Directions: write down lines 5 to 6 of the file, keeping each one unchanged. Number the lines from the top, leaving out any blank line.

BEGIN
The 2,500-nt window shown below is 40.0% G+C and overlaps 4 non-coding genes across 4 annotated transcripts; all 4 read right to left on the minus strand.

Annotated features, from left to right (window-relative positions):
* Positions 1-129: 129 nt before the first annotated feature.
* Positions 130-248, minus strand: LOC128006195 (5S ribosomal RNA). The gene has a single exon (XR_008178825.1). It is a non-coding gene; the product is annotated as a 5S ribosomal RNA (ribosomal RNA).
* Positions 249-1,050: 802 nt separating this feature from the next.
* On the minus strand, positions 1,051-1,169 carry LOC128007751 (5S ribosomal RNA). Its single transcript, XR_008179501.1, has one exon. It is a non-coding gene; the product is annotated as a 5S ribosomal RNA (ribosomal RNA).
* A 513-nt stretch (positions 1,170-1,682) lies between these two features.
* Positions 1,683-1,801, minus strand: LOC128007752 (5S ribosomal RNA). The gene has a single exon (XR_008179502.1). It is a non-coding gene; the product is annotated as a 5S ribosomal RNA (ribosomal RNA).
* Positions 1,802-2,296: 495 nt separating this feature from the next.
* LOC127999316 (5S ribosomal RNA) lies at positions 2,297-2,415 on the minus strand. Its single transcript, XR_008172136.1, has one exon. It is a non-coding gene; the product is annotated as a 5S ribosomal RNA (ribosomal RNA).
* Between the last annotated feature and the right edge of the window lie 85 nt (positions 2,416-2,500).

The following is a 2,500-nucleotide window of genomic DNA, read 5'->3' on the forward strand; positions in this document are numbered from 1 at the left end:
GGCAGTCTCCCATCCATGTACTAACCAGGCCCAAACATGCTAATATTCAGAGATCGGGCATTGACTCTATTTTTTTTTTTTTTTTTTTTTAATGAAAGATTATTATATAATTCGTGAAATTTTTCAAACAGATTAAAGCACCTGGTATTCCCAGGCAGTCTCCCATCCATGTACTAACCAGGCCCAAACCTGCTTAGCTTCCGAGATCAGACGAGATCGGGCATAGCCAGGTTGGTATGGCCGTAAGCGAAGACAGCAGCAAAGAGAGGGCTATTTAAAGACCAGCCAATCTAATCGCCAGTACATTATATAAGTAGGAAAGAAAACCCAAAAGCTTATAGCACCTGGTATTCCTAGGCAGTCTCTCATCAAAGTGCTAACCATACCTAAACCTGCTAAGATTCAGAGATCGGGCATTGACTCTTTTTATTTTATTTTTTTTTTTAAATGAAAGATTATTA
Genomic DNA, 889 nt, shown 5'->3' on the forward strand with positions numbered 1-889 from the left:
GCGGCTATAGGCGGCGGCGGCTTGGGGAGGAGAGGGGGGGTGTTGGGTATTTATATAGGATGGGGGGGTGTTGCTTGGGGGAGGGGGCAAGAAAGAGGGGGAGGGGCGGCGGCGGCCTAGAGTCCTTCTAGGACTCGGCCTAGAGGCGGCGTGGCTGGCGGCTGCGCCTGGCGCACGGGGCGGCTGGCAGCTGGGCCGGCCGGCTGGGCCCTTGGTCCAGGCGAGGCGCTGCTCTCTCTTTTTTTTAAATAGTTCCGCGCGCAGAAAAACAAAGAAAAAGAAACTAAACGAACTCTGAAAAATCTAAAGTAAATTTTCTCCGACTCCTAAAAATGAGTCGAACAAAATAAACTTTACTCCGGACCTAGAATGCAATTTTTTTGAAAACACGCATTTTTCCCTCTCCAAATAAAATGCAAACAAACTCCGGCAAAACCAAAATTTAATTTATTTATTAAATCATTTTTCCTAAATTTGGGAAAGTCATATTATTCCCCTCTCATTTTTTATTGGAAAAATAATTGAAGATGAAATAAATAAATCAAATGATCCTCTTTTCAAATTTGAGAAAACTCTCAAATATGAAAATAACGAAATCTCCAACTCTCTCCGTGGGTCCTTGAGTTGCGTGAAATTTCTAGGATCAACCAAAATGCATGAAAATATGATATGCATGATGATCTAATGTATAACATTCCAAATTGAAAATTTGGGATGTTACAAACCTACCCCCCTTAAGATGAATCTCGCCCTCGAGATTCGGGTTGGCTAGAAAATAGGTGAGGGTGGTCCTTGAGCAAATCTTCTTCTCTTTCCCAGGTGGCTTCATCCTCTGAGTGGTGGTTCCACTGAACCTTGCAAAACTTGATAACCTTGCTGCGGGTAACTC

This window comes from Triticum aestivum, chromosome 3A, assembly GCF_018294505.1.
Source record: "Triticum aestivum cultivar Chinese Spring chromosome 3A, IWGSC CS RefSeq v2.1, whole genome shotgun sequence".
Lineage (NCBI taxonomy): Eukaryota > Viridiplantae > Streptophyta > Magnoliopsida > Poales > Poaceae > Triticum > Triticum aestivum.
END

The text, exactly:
* Positions 249-1,050: 802 nt separating this feature from the next.
* On the minus strand, positions 1,051-1,169 carry LOC128007751 (5S ribosomal RNA). Its single transcript, XR_008179501.1, has one exon. It is a non-coding gene; the product is annotated as a 5S ribosomal RNA (ribosomal RNA).